Ram Memory Usage

Contents
3D Laser Etched Art Crystal Paperweights $5.95
Fake Security Camera Moves and Blinks $6.95
Spanish Language DVDs (En Espanol) $4.95
Create Window Website
Add Right Click New Folder to Windows Explorer
How to Install and Run Regclean
How to Install PowerToys (Tweak UI) and Kernel PowerToys
32 bit Cyclic Redundancy Check Source Code for C++
Floppy Drive Access Bug
Restart Windows with a Shortcut
32 Bit CRC File Calculation
RegClean ReadMe.txt
Update Comctl32.dll if You Don't Have MSIE 5.x
How to Verify CRC-32 Numbers
32 Bit CRC Text Calculation
Ram Memory Usage
How to Update Win95 to Win95a
Create Window Programming Section
Freeware by -RAE-
Logon and Password Problems
ReStart Setup Program Source Code
Open Two Explorer Windows at Once
ReStart Setup Program Help
Create Window Win Info Section
Wait Text
The -RAE- Website
Create Window Freeware Section
Use FIND to Locate File References
Hot Key Assignment Bug
NoDocs Text
ShortTop Information
Question:      Why do System Monitor and Norton Utilities report that I have almost no free RAM available?

Answer:      Physically, memory includes a variable-size disk cache which generally uses most of the free memory, but automatically reduces in size as physical memory is needed.  Therefore, most of the physical memory is always in use.

VCACHE and CDFS Supplemental Cache (excerpt from the Win95 Resource Kit)

     The 32-bit VFAT works in conjunction with a 32-bit, protected-mode cache driver (VCACHE), and replaces and improves on the 16-bit real-mode SMARTDrive disk cache software provided with MS-DOS and Windows 3.1. The VCACHE driver uses an improved caching algorithm over SMARTDrive to cache information read from or written to a disk drive, and results in improved performance for reading information from the cache. Also, the VCACHE driver is responsible for managing the cache pool for CDFS, and the 32-bit network redirectors.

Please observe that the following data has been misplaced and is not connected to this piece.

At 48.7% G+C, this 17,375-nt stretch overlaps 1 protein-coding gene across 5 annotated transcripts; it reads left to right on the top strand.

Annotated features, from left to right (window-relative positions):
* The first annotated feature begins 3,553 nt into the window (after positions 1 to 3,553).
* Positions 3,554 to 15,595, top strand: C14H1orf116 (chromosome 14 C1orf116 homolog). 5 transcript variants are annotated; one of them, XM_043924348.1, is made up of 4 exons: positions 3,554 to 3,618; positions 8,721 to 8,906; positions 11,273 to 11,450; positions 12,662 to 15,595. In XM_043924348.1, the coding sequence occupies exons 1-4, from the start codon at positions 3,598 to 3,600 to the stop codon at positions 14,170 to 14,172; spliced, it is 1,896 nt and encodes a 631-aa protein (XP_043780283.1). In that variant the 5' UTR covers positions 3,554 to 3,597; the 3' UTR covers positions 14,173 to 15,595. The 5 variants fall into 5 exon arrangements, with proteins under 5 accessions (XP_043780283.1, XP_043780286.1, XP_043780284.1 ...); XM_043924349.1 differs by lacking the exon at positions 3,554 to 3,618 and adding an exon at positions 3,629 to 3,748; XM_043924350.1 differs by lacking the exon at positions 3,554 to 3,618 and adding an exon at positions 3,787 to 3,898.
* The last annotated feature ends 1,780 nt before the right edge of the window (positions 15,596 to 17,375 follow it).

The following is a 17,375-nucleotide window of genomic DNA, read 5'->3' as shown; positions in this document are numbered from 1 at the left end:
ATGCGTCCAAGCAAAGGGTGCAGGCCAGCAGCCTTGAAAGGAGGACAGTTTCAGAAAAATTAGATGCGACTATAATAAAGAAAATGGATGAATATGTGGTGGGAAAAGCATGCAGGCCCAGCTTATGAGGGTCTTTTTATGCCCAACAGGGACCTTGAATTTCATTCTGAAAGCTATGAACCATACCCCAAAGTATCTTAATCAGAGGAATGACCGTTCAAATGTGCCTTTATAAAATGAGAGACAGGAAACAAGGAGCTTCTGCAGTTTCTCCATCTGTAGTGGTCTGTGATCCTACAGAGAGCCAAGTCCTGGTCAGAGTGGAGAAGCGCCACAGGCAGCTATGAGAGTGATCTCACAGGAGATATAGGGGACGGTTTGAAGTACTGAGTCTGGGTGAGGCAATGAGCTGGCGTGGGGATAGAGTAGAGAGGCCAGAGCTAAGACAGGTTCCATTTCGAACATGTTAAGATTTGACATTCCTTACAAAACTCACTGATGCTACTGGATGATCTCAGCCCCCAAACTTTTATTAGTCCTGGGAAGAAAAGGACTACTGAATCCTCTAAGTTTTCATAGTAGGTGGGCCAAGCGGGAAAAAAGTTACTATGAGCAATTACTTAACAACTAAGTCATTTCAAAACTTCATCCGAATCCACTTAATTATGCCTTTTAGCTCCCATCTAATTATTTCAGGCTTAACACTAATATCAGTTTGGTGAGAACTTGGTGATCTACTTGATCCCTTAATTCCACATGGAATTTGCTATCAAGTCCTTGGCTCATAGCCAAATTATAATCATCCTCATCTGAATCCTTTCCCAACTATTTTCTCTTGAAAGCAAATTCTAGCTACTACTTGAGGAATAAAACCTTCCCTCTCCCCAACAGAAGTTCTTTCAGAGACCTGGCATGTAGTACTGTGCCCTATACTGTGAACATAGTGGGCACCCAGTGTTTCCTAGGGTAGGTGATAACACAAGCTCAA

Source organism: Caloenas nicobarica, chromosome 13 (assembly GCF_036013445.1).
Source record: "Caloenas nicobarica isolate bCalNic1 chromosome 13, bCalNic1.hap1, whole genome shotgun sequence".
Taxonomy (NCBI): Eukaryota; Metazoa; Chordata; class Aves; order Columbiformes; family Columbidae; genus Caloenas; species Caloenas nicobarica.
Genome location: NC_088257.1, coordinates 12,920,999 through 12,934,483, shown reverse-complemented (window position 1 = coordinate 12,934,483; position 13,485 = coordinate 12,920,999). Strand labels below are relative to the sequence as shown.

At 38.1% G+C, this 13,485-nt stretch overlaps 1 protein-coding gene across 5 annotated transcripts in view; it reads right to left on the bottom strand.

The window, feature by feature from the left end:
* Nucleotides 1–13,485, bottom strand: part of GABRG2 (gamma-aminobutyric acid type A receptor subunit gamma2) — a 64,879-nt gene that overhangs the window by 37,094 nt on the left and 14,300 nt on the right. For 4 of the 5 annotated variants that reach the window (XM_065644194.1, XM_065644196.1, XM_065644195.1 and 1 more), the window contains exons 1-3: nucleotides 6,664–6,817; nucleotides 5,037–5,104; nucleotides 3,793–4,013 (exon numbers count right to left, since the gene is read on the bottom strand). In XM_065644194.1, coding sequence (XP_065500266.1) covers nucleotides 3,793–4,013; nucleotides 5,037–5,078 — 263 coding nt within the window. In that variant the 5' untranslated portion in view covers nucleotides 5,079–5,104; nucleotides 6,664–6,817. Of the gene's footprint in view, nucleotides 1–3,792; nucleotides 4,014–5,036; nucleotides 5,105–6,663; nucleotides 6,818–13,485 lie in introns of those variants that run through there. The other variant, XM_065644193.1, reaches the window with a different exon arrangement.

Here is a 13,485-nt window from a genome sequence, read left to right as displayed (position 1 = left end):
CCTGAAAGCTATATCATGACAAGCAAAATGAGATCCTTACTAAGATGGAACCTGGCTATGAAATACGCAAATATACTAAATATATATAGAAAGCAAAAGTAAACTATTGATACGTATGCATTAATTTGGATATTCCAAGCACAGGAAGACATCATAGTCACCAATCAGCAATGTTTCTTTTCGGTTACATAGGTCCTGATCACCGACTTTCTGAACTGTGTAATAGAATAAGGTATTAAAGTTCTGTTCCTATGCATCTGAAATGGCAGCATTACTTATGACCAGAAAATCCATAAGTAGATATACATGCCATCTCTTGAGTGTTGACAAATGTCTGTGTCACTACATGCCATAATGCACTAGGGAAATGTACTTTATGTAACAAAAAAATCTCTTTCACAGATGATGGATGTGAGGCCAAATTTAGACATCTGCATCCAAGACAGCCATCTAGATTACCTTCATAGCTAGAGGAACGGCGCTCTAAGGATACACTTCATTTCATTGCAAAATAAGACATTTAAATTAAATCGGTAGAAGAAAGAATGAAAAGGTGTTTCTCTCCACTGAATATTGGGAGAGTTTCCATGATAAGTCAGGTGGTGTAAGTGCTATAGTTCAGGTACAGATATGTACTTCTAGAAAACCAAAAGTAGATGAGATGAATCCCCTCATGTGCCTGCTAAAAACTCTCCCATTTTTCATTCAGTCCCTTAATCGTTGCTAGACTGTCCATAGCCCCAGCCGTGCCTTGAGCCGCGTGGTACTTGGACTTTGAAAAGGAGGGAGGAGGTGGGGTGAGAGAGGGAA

Another big improvement in VCACHE over SMARTDrive is that the memory pool used for the cache is dynamic and is based on the amount of available free system memory. Users no longer need to allocate a block of memory to set aside as a disk cache; the system automatically allocates or deallocates memory used for the cache based on system use. The performance of the system also scales better than earlier versions of Windows, due to the intelligent cache use. The 32-bit protected-mode CDFS implemented in Windows 95 provides improved CD-ROM access performance over the real-mode MSCDEX driver in Windows 3.1 and is a full 32-bit ISO 9660 CD file system. The CDFS driver replaces the 16-bit real-mode MSCDEX driver, and it features 32-bit protected-mode caching of CD-ROM data. If MSCDEX is specified in the userís AUTOEXEC.BAT when Windows 95 is installed, the 32-bit CDFS driver is used instead.

     CDFS has a larger and smarter cache than MSCDEX, optimized just for CD-ROMs and separate from VCACHE. The CDFS driver cache is dynamic and shares the cache memory pool with the 32-bit VFAT driver, requiring no configuration or static allocation on the part of the user. CDFS reads ahead in parallel with the application so that multimedia presentations play back more smoothly than with earlier versions of Windows. Because CDFS uses a separate cache, the cache memory can be swapped out to the hard disk when CD-ROM activity pauses. This gives applications more room to run and protects the main hard disk cache from being flushed out whenever a very large multimedia stream is played back.

     The supplemental cache size for CDFS is used to hold path table, directory, and file information. This particular cache is used to improve CD streaming and to reduce seek latency as effectively as possible with a moderately sized cache. This means that the cache is more complex, using smart priority-based caching schemes to achieve results optimized for CD-ROMs.


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Ram Memory Usage
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